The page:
Three Ways to Address IoT Security Failures
Three Ways to Address IoT Security Failures
Security is one of the biggest gaps in IoT, but through automation, constant monitoring, and only using what you need, you can cut back on the risks.
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I watched a Twilight Zone marathon over the New Year’s weekend, and it got me wondering about today’s Internet of Things (IoT). Are “Things” really taking over our world, and if so, how can we peacefully coexist with them or even prosper together?
The IoT is really just a fancy way of saying that technology is becoming more pervasive in everything we use, from sensors to thermostats to our trusty office gadgets. But with such pervasiveness, where does security come in, if at all?
Quite frankly, it doesn’t in many cases today, because the production of these devices has far outpaced the ability to manage and secure them. And without a central place for businesses to manage their IoT devices (passwords, logins, activity, etc.) and no automated way to detect security issues, there will be gaps and attackers will find a way in. That’s how the early days of cable modems looked, and now we're seeing the same trend with newer devices. We’re simply repeating history.
It’s easy to say that manufacturers of these devices should just invest more in security, but if this ever happens across the board, it’s going to take some time. In contrast to a software-defined world, it will take years to build any kind of useful security measure into manufactured devices. As we start out in 2017, let’s take a look at what that means for businesses in the meantime.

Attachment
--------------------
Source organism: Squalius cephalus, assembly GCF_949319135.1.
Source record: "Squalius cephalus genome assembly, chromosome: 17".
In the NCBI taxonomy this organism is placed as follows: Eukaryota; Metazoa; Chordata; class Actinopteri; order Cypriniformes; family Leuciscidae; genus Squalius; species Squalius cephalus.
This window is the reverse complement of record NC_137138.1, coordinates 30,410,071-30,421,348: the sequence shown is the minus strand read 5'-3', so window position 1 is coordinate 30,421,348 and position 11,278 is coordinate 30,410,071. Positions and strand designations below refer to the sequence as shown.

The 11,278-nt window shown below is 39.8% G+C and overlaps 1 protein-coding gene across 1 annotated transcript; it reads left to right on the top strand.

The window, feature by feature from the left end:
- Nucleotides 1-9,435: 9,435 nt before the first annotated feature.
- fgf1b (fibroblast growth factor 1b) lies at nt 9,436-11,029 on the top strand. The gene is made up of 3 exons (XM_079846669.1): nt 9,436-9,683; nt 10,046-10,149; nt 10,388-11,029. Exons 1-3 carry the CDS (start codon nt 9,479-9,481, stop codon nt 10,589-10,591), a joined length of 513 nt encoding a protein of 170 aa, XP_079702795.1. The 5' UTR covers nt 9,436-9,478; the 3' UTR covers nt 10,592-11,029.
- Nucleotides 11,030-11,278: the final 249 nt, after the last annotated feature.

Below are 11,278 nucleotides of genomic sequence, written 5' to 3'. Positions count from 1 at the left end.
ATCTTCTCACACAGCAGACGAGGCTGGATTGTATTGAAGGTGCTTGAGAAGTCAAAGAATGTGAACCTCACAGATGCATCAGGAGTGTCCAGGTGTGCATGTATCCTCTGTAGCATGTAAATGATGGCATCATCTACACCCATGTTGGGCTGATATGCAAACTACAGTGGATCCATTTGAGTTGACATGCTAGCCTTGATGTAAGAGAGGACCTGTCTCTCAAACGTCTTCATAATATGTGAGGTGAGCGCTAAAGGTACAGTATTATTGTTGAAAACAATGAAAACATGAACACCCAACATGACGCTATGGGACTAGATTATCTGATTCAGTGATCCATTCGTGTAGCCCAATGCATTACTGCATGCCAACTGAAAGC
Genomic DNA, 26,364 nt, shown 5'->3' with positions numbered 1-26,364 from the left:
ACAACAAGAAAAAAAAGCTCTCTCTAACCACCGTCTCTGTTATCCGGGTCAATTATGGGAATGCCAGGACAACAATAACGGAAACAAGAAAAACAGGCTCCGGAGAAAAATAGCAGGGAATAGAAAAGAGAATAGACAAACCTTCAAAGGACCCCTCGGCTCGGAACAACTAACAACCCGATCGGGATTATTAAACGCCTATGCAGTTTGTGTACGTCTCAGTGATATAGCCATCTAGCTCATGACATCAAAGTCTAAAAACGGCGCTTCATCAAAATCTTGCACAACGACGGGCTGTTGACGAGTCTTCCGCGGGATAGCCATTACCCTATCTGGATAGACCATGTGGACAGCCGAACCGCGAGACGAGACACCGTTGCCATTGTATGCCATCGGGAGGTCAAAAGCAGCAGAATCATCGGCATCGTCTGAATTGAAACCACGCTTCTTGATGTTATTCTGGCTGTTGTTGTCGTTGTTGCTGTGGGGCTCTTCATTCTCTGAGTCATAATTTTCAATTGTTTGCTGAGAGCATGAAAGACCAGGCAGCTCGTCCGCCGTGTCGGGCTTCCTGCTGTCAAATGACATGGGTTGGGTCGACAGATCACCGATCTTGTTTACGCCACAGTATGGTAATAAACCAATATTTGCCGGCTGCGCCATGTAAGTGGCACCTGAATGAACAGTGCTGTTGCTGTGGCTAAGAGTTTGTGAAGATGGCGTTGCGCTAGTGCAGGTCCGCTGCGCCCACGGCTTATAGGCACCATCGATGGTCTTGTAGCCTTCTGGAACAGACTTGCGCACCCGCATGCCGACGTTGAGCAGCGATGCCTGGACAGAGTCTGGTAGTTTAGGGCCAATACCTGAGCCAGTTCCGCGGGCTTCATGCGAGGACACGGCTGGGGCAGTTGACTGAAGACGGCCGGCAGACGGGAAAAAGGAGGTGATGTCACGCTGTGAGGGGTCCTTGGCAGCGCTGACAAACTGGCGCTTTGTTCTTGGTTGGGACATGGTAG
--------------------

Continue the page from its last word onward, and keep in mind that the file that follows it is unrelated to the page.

How Is Security an Issue for IoT?
Malware strains (and other threats) are being specifically designed to target IoT devices because it’s so easy to launch an attack from these unprotected technologies.
One particularly dangerous strain is called Mirai, and is designed to launch botnet attacks from IoT devices worldwide. In fact, the disastrous DDoS attack that happened to Dyn, a major Internet infrastructure company that powers popular sites including Twitter, Amazon, Tumblr, Reddit, Spotify, and Netflix, was executed with a Mirai botnet attack originating from IoT cameras manufactured in China.